The Botswana government is set to destroy the remaining Bushman communities in the Central Kalahari Game Reserve. It is cutting off all water to the communities this week, in an attempt to drive the Gana and Gwi Bushman tribes off the land they have lived on for thousands of years. Survival International, the worldwide organisation supporting tribal peoples, is condemning the move as placing the very survival of these tribes in danger.
The reserve was established in the 1960s on the Gana and Gwi's ancestral lands as a home for them. But over the last 16 years the Botswana authorities have been conducting a vigorous campaign of harassment to drive them out. Bushmen have been tortured for hunting, their homes have been bulldozed, and many have been relocated to bleak 'resettlement camps', where they cannot hunt or gather and become dependent on government handouts. In the camps, boredom, alcoholism and despair set in – the Bushmen describe the camps as 'a place of death'.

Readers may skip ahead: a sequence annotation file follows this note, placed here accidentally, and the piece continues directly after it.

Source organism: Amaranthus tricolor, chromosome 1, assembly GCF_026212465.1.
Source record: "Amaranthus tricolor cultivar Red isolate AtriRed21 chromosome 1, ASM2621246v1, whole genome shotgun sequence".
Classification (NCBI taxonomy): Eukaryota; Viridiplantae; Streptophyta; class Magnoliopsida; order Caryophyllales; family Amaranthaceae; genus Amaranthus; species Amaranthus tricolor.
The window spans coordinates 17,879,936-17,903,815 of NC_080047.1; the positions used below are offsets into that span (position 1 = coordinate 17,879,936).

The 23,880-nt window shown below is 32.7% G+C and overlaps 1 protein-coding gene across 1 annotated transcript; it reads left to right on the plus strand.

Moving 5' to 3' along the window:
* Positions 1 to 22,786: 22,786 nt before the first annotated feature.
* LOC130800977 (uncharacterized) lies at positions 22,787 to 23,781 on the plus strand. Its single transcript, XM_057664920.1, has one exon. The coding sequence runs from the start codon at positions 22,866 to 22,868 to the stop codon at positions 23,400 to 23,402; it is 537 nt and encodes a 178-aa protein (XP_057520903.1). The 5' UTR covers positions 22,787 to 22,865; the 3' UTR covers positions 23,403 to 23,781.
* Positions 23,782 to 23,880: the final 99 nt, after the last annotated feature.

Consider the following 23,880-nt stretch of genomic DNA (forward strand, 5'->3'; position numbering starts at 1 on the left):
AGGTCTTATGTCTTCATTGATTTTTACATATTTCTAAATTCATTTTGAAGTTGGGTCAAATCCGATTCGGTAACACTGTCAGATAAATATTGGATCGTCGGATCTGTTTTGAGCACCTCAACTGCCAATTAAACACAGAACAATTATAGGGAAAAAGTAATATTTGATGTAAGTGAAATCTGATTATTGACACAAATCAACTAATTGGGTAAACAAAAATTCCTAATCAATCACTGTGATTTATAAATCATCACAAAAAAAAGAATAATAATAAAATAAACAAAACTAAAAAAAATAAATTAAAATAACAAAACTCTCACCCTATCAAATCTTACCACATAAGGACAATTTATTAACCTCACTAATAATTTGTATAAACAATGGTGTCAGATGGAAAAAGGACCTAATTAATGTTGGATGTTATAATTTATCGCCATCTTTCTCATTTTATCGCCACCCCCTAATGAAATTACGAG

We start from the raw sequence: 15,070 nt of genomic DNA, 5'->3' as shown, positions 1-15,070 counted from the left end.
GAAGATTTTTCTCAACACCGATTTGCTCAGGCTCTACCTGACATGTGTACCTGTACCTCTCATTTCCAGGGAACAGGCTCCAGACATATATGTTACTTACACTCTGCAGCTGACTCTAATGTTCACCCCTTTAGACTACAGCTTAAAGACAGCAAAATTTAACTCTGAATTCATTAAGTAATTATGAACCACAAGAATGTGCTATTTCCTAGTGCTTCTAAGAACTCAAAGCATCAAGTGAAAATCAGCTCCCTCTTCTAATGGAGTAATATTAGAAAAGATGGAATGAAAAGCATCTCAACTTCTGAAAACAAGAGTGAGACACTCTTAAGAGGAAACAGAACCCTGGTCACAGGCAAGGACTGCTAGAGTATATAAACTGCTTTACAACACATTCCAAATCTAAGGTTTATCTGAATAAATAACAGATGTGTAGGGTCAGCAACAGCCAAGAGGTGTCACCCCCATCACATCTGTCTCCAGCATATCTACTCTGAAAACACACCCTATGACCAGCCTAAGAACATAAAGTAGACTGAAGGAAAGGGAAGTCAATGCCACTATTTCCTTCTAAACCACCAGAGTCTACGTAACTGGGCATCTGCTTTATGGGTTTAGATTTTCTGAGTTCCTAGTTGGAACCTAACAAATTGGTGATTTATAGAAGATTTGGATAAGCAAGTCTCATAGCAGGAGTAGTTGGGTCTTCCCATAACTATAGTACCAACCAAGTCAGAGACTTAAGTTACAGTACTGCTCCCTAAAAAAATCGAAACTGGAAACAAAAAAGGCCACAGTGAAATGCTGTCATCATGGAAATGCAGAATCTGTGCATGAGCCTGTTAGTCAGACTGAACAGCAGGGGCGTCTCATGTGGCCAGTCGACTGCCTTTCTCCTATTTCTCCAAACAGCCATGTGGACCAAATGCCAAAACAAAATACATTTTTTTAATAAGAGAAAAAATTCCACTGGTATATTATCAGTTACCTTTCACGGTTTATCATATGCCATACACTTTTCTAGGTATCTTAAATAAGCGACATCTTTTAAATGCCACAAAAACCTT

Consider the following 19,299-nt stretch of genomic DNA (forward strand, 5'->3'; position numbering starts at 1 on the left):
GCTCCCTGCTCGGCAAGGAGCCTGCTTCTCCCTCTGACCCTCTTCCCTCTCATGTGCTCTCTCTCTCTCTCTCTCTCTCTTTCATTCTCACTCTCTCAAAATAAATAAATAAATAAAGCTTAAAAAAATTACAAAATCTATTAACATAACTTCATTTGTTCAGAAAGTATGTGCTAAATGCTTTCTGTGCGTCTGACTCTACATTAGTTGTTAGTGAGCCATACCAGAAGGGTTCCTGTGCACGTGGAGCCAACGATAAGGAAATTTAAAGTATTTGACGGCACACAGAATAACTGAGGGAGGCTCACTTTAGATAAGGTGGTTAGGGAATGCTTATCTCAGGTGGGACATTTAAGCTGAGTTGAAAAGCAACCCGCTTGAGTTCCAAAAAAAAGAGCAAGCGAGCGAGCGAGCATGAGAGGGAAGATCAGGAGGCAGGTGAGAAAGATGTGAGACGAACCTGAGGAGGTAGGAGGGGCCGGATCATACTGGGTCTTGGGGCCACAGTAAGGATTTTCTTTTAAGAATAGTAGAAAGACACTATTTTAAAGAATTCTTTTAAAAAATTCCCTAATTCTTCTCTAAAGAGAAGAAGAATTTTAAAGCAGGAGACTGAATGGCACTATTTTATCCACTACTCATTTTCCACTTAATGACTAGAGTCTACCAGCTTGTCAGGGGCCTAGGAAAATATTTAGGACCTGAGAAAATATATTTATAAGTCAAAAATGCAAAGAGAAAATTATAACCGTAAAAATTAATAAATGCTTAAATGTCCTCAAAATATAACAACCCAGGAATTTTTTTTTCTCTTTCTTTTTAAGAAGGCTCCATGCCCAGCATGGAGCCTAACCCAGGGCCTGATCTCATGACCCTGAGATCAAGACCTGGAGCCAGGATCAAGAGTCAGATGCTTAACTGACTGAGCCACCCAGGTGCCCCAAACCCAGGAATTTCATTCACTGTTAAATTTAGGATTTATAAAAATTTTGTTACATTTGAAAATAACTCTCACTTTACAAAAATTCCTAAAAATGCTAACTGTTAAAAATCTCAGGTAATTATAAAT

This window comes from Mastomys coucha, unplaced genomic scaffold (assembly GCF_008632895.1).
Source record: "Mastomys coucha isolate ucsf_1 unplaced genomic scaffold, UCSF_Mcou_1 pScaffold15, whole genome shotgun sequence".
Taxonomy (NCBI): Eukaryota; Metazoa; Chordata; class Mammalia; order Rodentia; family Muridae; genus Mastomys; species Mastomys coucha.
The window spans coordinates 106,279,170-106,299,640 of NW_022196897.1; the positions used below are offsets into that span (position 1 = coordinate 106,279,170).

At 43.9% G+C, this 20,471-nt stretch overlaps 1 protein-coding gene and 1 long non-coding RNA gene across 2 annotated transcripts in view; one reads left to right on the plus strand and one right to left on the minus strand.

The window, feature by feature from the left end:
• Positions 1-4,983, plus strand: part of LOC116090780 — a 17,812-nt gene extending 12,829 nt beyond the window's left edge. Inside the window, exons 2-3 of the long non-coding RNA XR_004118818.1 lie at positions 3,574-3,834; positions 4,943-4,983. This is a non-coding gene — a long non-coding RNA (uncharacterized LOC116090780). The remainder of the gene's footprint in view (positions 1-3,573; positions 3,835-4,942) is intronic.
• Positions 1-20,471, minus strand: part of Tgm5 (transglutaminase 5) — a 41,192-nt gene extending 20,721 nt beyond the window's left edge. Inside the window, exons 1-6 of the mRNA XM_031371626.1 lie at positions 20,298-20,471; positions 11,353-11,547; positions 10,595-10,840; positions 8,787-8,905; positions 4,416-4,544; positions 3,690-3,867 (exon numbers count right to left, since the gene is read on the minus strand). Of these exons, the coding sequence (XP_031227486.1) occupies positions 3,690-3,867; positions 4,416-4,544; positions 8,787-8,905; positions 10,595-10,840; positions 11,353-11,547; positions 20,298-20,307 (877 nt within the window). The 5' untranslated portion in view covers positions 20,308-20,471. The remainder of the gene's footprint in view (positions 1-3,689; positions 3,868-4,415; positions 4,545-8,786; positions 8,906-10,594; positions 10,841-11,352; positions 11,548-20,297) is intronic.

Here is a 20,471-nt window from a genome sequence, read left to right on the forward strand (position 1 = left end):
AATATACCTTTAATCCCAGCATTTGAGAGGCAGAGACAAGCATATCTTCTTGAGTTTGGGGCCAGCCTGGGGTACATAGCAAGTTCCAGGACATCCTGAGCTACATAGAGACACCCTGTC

Some of the Bushmen have clung on in the face of this aggression, remaining in their homes close to the 'graves of the ancestors'. Yet now the authorities have announced that their water supplies will be cut off on Thursday. The government claims it cannot afford the service. Yet it costs only US$3 per person per week; Botswana is a rich country which is now the world's biggest diamond producer; and the European Union has anyway offered to fund it. The Botswana government has so far failed to respond to the EU offer.
Many believe the reserve's rich diamond deposits are the real reason for the government's action. It also wants to open the reserve to tourism, and has a deeply racist view of the Bushmen, whom high-ranking ministers have described as 'primitive' and 'stone age creatures'. Survival's Director Stephen Corry said today, 'The Botswana government has spent 16 years harassing the Gana and Gwi Bushmen. This latest move – cutting the water – risks destroying them once and for all. The international community must speak out now to halt this racist crime against humanity.'
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Photos and footage available to the press. For more information contact Miriam Ross (+44) (0)20 7687 8734 or email [email protected]